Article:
2015 Women’s World Cup quarterfinal preview: Germany vs. France



When: Friday, 4 p.m., EDT
Where: Olympic Stadium, Montreal
TV: NBCDeportes.com
Team records: Germany 3-0-1 (def. Sweden 4-1 in second round); France 3-1-0 (def. South Korea 3-0)
Best performance at World Cup: Germany 2003 & 2007 (champion); France 2011 (semifinalist)

Key players:
Germany – Babett Peter: With Saskia Bartusiak suspended thanks to FIFA’s (not so) popular yellow card rule, it’s likely Peter will be the one to take her place in the center of the German defense. It should not affect Germany as much as it would a less deep squad; Peter is 27 and has 91 caps of experience at the international level, and was a starter throughout the 2011 World Cup. She also started and played 90 minutes against Thailand, so she won’t be completely cold here. However, it’s been a while since Peter has featured as a starter for Silvia Neid, and making a change in the backline before such a big match can be tricky. The United States was in a similar position in the 2011 semifinals when Rachel Buehler was suspended (red card), and Becky Sauerbrunn filled in admirably against … France, of course.

[KASSOUF: China seeks ‘re-blooming of Steel Roses vs. U.S.]

France – Marie-Laure Delie: For some reason, Philippe Bergeroo kept Delie on the bench for not one but two matches in the group stage (she did come on as a sub in one), but Delie still leads France in goals (tied with Eugenie Le Sommer) and shots on goal. Germany’s defense has not really been tested in this tournament and with Bartusiak suspended, Delie may be ready to have a big Friday afternoon that could see France win the biggest game in its history.

Under the radar key players:
Germany – Alexandra Popp: Popp has starred everywhere she’s played since she was in Germany’s youth teams, but she hasn’t looked up to the task in this World Cup, most importantly where it matters most, in the final third. She has the size, strength, and left foot to score a key goal or two for Germany and they may need her to take the chances they set up for her in this one (she currently leads the team in shots with 18 but only seven have been on goal, just one has gone in).

[MORE: Complete coverage of the 2015 FIFA Women’s World Cup]

France – Sarah Bouhaddi: She hasn’t had a whole lot to do, which unfortunately is often the case when France plays, and is not widely considered to be on the same level as the goalkeepers for the other favorites (USA’s Hope Solo and Germany’s Nadine Angerer). It’s not like she isn’t experienced — when she takes the field Friday in Montreal, it will be the 99th international cap for the 28-year-old. This could be her chance to make a name for herself, though, Germany will certainly test her and a couple of big saves in key spots could give France all the confidence they need to put themselves over the top and into the semifinals.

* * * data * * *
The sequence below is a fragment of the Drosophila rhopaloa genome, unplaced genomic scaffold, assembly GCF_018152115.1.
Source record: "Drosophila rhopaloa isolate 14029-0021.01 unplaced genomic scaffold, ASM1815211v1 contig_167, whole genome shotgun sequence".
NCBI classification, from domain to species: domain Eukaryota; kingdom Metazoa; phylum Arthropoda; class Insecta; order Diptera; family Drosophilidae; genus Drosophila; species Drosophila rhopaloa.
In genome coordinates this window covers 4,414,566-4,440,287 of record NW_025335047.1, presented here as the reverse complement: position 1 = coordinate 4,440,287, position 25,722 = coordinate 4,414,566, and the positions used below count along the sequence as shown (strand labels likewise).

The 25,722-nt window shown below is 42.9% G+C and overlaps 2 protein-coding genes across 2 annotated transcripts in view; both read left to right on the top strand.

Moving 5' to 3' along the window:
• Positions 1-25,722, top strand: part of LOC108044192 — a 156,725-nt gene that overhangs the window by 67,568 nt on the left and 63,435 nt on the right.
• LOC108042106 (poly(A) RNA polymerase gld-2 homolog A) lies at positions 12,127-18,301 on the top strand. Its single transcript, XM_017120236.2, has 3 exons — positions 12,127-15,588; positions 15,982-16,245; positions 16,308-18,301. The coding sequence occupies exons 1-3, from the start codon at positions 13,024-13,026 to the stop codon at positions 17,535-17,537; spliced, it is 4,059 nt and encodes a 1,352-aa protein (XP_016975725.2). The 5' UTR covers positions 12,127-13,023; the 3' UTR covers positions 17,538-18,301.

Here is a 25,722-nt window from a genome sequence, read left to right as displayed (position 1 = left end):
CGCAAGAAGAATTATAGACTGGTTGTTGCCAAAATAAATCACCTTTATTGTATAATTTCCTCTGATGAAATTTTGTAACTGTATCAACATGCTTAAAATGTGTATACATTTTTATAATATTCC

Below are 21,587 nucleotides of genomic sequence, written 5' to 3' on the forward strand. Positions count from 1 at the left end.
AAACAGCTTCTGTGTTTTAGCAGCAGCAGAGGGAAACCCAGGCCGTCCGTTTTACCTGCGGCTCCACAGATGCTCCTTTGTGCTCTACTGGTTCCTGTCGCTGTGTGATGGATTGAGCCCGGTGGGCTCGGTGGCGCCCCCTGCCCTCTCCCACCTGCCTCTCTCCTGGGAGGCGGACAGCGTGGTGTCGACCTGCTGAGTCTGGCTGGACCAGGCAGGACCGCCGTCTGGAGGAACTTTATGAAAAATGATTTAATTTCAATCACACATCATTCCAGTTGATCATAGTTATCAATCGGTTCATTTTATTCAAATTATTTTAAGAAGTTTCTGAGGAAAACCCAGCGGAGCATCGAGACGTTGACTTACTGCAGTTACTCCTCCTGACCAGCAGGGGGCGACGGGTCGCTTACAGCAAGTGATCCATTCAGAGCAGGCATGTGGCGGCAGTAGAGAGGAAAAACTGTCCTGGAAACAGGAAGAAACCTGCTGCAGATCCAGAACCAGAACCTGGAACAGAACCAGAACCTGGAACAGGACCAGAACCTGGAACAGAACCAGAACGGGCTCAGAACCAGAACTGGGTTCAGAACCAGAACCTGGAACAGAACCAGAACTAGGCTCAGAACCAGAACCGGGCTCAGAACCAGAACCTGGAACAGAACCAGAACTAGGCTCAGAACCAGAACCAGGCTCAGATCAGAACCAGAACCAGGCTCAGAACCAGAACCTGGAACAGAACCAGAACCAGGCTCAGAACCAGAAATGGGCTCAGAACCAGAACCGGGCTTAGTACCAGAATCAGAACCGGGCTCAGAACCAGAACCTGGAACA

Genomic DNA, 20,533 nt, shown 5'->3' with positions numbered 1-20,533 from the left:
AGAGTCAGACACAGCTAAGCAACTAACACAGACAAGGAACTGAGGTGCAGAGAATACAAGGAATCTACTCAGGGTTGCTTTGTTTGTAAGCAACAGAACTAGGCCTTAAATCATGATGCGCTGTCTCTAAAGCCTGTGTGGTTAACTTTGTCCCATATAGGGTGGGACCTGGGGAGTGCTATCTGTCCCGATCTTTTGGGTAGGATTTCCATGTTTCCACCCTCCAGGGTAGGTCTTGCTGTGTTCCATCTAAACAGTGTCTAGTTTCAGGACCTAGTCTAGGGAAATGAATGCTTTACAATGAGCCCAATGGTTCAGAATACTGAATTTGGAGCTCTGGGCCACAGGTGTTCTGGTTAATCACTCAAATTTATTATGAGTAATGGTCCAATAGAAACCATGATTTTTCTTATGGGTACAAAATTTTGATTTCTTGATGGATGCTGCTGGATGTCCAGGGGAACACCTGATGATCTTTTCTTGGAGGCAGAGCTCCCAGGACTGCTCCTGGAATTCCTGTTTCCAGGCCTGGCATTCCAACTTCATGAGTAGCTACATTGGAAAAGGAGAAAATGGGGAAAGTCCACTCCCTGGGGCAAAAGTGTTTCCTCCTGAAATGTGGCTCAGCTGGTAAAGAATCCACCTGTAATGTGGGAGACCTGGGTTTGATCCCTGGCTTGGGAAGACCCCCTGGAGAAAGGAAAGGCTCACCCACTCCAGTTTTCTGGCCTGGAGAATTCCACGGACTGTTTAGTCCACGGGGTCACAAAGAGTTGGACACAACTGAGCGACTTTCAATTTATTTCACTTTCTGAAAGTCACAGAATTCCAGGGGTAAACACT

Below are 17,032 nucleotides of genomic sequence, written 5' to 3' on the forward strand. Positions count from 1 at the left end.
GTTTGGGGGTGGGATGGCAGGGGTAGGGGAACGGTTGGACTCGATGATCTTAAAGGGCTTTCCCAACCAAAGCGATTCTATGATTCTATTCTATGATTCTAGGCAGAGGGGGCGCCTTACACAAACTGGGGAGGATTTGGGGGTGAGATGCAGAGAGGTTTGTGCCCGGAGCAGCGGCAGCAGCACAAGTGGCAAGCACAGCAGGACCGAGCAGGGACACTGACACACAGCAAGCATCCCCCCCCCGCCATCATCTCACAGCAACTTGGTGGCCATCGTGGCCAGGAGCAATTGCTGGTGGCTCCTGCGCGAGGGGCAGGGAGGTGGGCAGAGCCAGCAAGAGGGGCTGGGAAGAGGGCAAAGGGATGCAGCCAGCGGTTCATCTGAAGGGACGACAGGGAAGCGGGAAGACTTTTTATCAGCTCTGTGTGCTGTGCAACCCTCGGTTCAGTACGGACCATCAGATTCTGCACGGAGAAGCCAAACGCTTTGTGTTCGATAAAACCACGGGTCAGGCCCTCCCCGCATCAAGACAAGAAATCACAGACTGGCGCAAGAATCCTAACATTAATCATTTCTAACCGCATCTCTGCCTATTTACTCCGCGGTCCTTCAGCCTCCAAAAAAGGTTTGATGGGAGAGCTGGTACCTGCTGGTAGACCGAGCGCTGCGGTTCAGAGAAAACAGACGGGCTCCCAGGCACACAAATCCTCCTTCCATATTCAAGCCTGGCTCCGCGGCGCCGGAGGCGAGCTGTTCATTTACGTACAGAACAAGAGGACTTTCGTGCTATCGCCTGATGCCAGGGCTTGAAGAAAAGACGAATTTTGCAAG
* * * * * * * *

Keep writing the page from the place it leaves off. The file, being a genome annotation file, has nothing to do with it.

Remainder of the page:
Inside the numbers:
2 — Competitive international losses for Germany dating back to 2008. One, of course, was to Japan in the 2011 World Cup and the other came in the group stage of Euro 2013 when they fell to Norway, a loss they avenged in the final (they, of course, did not qualify for the 2012 Olympics thanks to that 2011 Japan loss). Their record of titles is truly impressive: 2003 and 2007 World Cup champs to go with six straight European titles, and eight of nine (mysteriously, they have never even been to an Olympic gold-medal game). Germany was also undefeated in 2015 World Cup qualifying (it didn’t have to qualify in 2011 as hosts), and qualifying for both the 2009 and 2013 Euros. They just don’t lose very often.

Random stat:
France and Germany have somehow met only three times ever in competitive matches. They were in the same group in 2011 and Germany rolled to a 4-2 win, but the other two were worse: a 3-0 beating that eliminated them in the group stage of Euro 2005 and a 5-1 loss four years later in Finland (they did advance and lost in penalties to the Netherlands in the quarterfinals). That match could possibly be seen as the turning point for the French, until then they had qualified for just a single World Cup and weren’t even in the top echelon of Europe, let alone in Germany’s class. Six years later, here we are.

Breaking it down:
Although the two teams meeting this early is more than likely unfair, it’s hard to imagine a more mouthwatering match between any two teams in the world from a technical and tactical perspective (obviously a US-Canada final would be fascinating culturally, but probably not as compelling on the field). Germany has rolled through everyone, including Sweden in its last game, using high pressure and frightening opponents into mistakes, but they’re mistakes that the unflappable France rarely makes. So does Neid stick with the gameplan and take the chance of getting exposed? And can France crack them open if they do?

Tactically, Neid has a tough call. Dzsenifer Marozsan is on most people’s short list for best players in the world, but she was slightly injured coming into the tournament, and bringing her on in a 4-2-3-1 for Melanie Leupolz creates the dilemma that Jill Ellis has: Marozsan is not a natural holding midfielder and will likely go forward more. That would up Germany up for counters, but that is not really France’s strength, either, although Elodie Thomis could certainly be a one-person assassin with her speed.